Euromaidan Press (EP) is an online English-language independent newspaper launched by Ukrainian volunteers in 2014. EP focuses on events concerning Ukraine and provides translations of Ukrainian news, expert analyses, and independent research. Through its work, EP strives to bridge Ukraine with the English-speaking world.
EP is a registered non-governmental organization in Ukraine, NGO “Euromaidan Press.” Its current head of the board is Alya Shandra.
EP’s coverage is vast, spanning Ukrainian politics, the war and peace process in eastern Ukraine, the economy, history, breaking news, business opportunities, tourism, and more. We collect, rely on, and promote non-partisan, non-religious, unbiased information in our fight against the Russian disinformation campaign. Many of our stories are devoted to Ukrainian soldiers’ efforts to defend the territorial integrity of our country’s eastern flank.
Our vision and mission
Our vision: We believe in a democratic and united Ukraine that is free from foreign pressure or coercion, with a government that is accountable to its people and where on basis of the rule of law a society is created and maintained that provides its citizens of all ethnic backgrounds with equal rights and possibilities to build their futures, free from want, corruption, and political oppression.
Our mission: We provide truthful, reliable, and accurate information on developments within Ukraine as well as on issues that relate to Ukraine, both as a state entity and a multi-ethnic free society, by developing and maintaining media, information, and analytical sources that are non-partisan, non-religious, non-aligned, and that counter the disinformation that is detrimental to Ukraine and to Ukrainian society.
We wish to be an independent voice of Ukraine and to construct a bridge between Ukraine and the Ukrainian communities living abroad. We strive to inform global public opinion about our country’s history, political and social developments and the opportunities our country offers for business and tourism.
We support all honest initiatives to help our country realize the ideals and values that formed the basis of the Euromaidan movement in Ukraine. We also support initiatives to develop independent media and democratic actions in other states that uphold core democratic values.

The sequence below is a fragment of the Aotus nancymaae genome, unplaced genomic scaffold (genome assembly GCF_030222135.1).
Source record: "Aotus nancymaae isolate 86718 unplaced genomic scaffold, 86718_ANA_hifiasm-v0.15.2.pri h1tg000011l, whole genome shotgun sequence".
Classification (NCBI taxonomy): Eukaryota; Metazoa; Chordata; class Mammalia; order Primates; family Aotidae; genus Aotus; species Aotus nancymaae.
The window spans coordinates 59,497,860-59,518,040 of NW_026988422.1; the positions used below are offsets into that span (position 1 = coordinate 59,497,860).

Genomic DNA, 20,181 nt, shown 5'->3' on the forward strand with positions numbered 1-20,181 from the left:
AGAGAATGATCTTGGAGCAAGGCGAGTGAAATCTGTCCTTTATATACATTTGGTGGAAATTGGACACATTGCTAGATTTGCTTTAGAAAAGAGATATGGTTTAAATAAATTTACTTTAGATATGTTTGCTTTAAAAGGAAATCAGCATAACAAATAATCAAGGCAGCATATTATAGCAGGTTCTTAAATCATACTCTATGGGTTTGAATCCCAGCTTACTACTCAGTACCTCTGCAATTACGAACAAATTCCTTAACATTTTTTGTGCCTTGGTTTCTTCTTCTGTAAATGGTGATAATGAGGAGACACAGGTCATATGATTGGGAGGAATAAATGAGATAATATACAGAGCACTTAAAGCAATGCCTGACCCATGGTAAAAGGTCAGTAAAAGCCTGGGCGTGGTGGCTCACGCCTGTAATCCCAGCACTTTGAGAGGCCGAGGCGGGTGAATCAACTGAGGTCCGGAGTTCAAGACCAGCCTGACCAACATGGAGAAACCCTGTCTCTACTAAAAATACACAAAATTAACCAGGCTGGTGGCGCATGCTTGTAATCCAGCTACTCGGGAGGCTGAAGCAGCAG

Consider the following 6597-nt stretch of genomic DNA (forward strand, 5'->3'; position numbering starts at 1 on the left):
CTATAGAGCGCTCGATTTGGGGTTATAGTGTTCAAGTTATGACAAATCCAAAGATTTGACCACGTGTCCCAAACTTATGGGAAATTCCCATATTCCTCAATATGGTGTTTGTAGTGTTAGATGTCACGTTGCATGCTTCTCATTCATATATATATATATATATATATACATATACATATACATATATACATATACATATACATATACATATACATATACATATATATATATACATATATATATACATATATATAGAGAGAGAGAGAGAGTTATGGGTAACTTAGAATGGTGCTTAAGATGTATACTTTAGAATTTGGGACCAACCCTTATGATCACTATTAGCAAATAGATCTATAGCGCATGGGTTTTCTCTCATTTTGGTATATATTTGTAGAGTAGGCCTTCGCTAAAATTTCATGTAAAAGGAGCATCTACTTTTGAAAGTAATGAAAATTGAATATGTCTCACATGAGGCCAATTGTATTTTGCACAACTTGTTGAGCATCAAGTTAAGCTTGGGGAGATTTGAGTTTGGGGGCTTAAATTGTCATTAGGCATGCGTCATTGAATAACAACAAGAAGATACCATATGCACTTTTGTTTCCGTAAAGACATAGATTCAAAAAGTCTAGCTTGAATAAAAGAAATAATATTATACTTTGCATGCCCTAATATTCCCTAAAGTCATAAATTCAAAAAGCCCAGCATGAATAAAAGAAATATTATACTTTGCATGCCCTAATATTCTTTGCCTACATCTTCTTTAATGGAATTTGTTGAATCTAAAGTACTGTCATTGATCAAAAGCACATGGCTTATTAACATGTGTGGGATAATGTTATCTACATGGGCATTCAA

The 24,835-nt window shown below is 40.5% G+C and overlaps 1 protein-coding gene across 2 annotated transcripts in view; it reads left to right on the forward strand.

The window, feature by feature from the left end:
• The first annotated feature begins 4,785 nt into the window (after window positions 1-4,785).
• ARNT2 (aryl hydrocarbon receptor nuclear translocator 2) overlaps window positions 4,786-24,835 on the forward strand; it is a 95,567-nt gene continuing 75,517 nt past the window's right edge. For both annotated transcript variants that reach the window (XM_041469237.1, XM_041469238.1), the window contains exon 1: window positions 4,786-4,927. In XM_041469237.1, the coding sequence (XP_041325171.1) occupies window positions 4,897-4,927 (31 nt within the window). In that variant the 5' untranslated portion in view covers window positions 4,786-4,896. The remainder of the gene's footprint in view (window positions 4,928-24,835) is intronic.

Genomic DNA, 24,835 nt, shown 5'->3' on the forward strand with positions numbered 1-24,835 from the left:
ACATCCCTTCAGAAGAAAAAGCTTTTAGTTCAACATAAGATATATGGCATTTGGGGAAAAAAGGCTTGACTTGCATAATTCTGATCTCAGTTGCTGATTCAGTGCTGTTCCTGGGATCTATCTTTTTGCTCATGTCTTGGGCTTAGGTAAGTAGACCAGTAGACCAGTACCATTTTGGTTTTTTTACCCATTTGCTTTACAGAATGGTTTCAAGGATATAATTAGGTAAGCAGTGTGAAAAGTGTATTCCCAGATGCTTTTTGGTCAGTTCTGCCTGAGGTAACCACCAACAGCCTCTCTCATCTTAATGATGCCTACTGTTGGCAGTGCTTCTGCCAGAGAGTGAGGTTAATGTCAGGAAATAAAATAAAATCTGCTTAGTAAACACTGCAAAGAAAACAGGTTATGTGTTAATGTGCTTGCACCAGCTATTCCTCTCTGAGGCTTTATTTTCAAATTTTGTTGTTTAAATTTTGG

What we do: We run the site euromaidanpress.com where we translate and write news articles and analyses on Ukraine, create videos and graphic materials about Ukraine in English, and maintain a professional presence on social media (Facebook and Twitter). We release daily newsletters with our materials.
Our past projects included quasi-weekly newsletters from the Friends of Ukraine network covering projects in support of Ukraine and articles analyzing authoritarian movements in Ukraine, Europe, and beyond in the Reft & Light project. In conjunction with the Center for Civil Liberties, we launched and ran the site letmypeoplego.org.ua and promoted it on Facebook (English, Ukrainian) and Twitter (English, Ukrainian) in two languages to inform the world about the #LetMyPeopleGo campaign aimed to free Ukrainian political prisoners and hostages illegally held in Russia.
We welcome editors, translators, journalists, and web designers who care about the future of Ukraine to join our team and other friends to support our work. You can submit your contribution here. Or drop us a line at euromaidanpress (a) gmail.com.
Corrections and feedback? Contact Alya Shandra at alya.shandra (a) gmail.com.
Euromaidan Press abides by the following Editorial Codex.
We have also submitted a Transparency Report within the NewsGuard program by the Journalism Trust Initiative
Alya Shandra is the editor-in-chief at Euromaidan Press. Before joining Euromaidan Press, she participated in environmental research and education projects. Alya can be contacted at alya.shandra (a) gmail.com, on twitter @AlyaShandra, or FB
“Euromaidan was a protest against an authoritarian president, but it set in motion global events. Ukraine now attempts to simultaneously fend off a resurgent empire in the east and heal the rot of its society caused by 70 years of totalitarian Soviet rule, all in times of immense change in the west.
The outcome of this battle will impact the whole world. Were Ukraine to again fall under the Russian sphere of influence, the authoritarian axis of modernity would grow, with potentially disastrous outcomes. This happened before: in the 1920s, it was Ukraine’s resources that allowed the USSR to industrialize and, ultimately, grow an appetite for dividing up Europe.
I believe that it is absolutely crucial to keep building bridges between Ukraine and the world – not only for the sake of Ukrainians but for the sake of peace in Europe.”[hr]
Bohdan Ben is a researcher in the field of social and ethical philosophy and in the field of local governance. He was among the winners of the program “Youth will change Ukraine” organized by Bohdan Hawrylyshyn Foundation. Together with his friends, he began the implementation of the project “In the land of Hope,” which aims to facilitate and promote local initiatives that strive for social and ecological sustainability. Bohdan can be reached by [email protected] or on FB.